I’m not about to write directly in this pad, but I quickly scanned it for online use. Now it’s easier than ever to make Kat say anything you want, no matter how controversial or out-of-character it might be!







In fact, let’s have a contest. Whoever gives Kat the funniest word balloon gets a box of assorted video-game junk! Send your entries to kidfenris (at) hotmail.com before the end of December! Your chances are pretty good due to this site’s fairly low readership, so have fun!

The Tale of a TurboGrafx

What was the first thing you bought on eBay?

It’s an inane question, but I expect it’ll come up more and more often as the decades lurch onward and turn us nostalgic about every microscopic detail we recall from our younger years, whether it’s the first Star Wars figure you got or the LeMenu microwave dinner plate that your family reused almost every night for fifteen years. It doesn’t matter what it is as long as you remember it.

In that light, it’s not hard to find some appeal for the early years of eBay. The website’s still around and will be as long as the Internet exists, but it was a different creature in the late 1990s, when just about everything online was more suspicious. Auctions didn’t need images, sellers and buyers were on largely even ground when it came to feedback, and PayPal was largely unknown. You might find yourself wondering if that Gundam model or old Arby’s kids-meal toy was really worth the trouble of getting a money order and mailing it off.



I first heard of eBay in 1998, but it was through a coworker who would interrupt conversations in the most awkward manner imaginable. He once accosted me in the store's video-game aisle just so he could point at Dead or Alive for the PlayStation and announce “this is the bounciest fighter.” When he mentioned eBay, I decided to stay away from it.

I didn’t stay away for long, and the next year I jumped into eBay. The first things I bought were not memorable: two Final Fantasy VII posters and an unopened Chun-Li figure from the G.I. Joe/Street Fighter cross-up of the early 1990s. The posters, which I now realize were bootlegs, stayed on my wall for only a month or so, and Chun-Li sat in a closet for a good decade until I sold her, still unopened, for about the same amount I’d paid.

My third purchase was the first important thing I bought on eBay: a TurboGrafx-16.

The TurboGrafx-16 was the sidelined loser in Sega and Nintendo’s slapfight of the 1990s, which meant that it was rare to notice the system in stores and even rarer to meet another kid who had one. Of course, I always wanted one, and it wasn’t long until I noticed an auction in my price range. It had a TurboGrafx-16 with all the basic hookups and Keith Courage in Alpha Zones, which was included with every console and swiftly forgotten. It was $25, the auction had a simple description with no photos, and the seller wanted ten bucks for shipping. I didn’t care. I sent off the money order, and I had my TurboGrafx-16 in a little over a week.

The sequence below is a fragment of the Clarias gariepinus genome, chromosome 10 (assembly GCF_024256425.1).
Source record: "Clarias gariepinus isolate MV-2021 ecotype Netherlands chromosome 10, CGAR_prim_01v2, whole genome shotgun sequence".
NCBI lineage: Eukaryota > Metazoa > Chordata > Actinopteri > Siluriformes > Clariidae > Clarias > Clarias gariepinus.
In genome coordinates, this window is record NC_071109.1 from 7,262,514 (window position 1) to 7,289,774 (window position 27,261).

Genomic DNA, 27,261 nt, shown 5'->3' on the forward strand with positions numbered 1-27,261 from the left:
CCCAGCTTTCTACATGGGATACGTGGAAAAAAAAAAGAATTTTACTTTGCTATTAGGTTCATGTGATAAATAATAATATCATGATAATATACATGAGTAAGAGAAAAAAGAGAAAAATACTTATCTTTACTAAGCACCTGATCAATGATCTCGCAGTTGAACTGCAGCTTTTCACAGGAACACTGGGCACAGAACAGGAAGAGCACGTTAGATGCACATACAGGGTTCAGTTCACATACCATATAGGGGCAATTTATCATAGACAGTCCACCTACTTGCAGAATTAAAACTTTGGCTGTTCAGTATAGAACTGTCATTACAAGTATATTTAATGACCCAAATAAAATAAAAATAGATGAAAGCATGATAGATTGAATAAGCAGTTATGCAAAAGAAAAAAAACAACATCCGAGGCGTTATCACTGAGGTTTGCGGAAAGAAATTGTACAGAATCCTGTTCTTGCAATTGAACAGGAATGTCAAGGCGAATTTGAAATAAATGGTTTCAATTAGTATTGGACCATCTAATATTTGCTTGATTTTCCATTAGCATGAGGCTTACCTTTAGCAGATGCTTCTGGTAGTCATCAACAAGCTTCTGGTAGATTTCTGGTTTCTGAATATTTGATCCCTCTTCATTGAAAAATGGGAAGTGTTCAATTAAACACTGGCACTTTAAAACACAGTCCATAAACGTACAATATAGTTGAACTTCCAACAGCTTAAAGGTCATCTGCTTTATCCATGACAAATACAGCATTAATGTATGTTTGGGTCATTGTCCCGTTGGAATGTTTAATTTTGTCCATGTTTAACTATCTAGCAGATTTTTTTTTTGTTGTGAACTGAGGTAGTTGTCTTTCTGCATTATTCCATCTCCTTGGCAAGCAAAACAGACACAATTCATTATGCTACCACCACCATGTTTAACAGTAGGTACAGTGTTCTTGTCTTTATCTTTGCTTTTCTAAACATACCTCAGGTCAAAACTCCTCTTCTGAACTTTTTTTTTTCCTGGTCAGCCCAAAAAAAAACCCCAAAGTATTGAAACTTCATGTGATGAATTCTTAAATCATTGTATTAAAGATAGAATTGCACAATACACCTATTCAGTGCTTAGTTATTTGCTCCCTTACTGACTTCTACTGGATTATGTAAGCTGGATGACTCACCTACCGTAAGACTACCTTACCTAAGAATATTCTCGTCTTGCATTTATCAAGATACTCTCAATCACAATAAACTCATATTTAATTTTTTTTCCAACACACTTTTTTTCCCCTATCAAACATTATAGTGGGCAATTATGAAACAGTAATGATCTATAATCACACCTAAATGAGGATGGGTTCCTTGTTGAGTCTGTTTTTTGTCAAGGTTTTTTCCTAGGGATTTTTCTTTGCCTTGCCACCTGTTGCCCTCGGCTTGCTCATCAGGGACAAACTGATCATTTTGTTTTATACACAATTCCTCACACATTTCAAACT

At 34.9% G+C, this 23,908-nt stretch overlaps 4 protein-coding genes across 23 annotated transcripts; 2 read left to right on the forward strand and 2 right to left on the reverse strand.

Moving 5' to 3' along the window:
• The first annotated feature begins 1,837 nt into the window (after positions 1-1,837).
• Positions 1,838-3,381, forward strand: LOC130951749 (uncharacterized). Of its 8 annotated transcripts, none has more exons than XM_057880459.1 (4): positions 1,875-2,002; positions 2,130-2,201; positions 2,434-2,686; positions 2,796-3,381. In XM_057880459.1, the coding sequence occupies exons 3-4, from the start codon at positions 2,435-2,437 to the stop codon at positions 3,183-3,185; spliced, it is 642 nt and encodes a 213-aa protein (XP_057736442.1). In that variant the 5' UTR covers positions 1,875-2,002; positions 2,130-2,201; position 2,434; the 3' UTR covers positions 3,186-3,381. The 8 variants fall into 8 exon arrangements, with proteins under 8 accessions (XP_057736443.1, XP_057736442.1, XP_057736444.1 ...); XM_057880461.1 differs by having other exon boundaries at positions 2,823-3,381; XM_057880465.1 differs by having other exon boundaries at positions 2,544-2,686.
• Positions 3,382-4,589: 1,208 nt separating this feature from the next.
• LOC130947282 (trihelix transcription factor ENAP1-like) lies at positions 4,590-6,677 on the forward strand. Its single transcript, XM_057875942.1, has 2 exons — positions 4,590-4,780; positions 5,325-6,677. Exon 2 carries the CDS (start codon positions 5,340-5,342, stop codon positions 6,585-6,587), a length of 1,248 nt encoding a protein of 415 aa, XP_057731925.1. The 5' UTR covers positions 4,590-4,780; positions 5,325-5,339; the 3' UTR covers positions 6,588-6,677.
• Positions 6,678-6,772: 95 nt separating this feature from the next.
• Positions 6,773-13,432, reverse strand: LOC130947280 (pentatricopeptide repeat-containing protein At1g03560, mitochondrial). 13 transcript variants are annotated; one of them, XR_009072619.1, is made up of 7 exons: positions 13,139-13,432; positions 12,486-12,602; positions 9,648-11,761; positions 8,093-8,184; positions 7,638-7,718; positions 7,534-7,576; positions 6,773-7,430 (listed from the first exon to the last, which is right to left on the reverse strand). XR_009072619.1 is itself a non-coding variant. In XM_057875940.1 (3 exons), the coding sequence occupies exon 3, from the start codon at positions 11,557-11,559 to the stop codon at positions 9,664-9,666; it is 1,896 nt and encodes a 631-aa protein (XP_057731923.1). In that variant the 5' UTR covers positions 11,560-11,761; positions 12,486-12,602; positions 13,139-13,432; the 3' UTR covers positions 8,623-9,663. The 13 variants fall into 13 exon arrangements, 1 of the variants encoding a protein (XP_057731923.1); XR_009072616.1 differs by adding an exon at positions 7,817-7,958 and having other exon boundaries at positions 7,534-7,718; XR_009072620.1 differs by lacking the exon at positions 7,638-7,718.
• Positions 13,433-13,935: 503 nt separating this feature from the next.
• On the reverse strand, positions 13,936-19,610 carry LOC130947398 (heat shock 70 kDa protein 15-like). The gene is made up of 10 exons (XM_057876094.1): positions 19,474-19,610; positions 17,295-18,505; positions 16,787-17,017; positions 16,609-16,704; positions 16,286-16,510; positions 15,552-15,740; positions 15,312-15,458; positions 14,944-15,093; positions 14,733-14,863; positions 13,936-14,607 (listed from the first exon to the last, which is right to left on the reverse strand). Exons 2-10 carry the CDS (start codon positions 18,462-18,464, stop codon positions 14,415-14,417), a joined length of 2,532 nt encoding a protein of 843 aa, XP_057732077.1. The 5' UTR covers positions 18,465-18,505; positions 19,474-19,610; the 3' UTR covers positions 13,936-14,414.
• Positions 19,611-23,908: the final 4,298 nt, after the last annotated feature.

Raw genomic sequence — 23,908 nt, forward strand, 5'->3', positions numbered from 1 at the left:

My first reaction upon opening the box? “This thing looks like someone puked on it.”

The system was in rough shape, as were its accessories. The seller hadn’t lied, but if the TurboGrafx-16 had been a stuffed animal, kindly relatives and teachers would call it “well-loved.” The RF adapter took some jiggling to work. The controller would detach from the port, leaving its multi-pronged connector stuck in the system. And then there was that curious stain across the left part of the console.

In those days eBay didn’t give buyers a panoply of options for returning purchases, and that didn’t even cross my mind. I had a TurboGrafx-16 at last, and no way in hell was I about to pack it back in the box.

To soften the disappointment, I gave the system a name: Pukey. I soon figured out that the stain was probably red paint (brighter residue can be seen on the power cord), but it was too late to rescind. The TurboGrafx-16 was Pukey.

Pukey still works today, even though his accessories didn’t last. I soon replaced the controller, and the RF cable gave out a few years ago (fortunately, you can swap in an NES cable). Even the included copy of Keith Courage in Alpha Zones eventually refused to start up and did not respond to any cleaning attempts. At least I can still play Alien Crush, with its Gigerian pinball tables and haunting bonus level music.

In the long run, though, Pukey was a good deal. Old video games are a collectible gold rush these days, and the slightly obscure TurboGrafx-16 and its library ballooned in value. I could easily get twice what I paid for Pukey.

But I couldn't sell Pukey. It isn't because I’m a huge TurboGrafx-16 fan. Nothing in its catalog ever appealed to me like my favorites on the Genesis and Super NES, after all. As it was during my childhood, the poor Turbo is a distant third in a three-way race.

No, it’s because I made the mistake of naming him. It’s a tradition in my family to name cars, computers, and other expensive merchandise, and it always makes us a little more attached. I won't say we treat an old Apple IIGS or video camera like a pet dog or cat or rabbit or guinea pig, but learning that my parents got rid of their old van was like finding out that the family’s 30-year-old goldfish had passed away.

I now avoid naming my electronics, and Pukey’s continued presence reminds me why. He also serves as a memento of a riskier age. The wild-west nature of late-1990s eBay made it much easier for some anonymous charlatan to rip you off, but that uncertainty made things more appealing. We didn’t trust the Internet so much, and we didn’t know if we’d get a strange game console or a box full of newspapers and house centipedes. And we’d be nostalgic for those centipedes fifteen years later.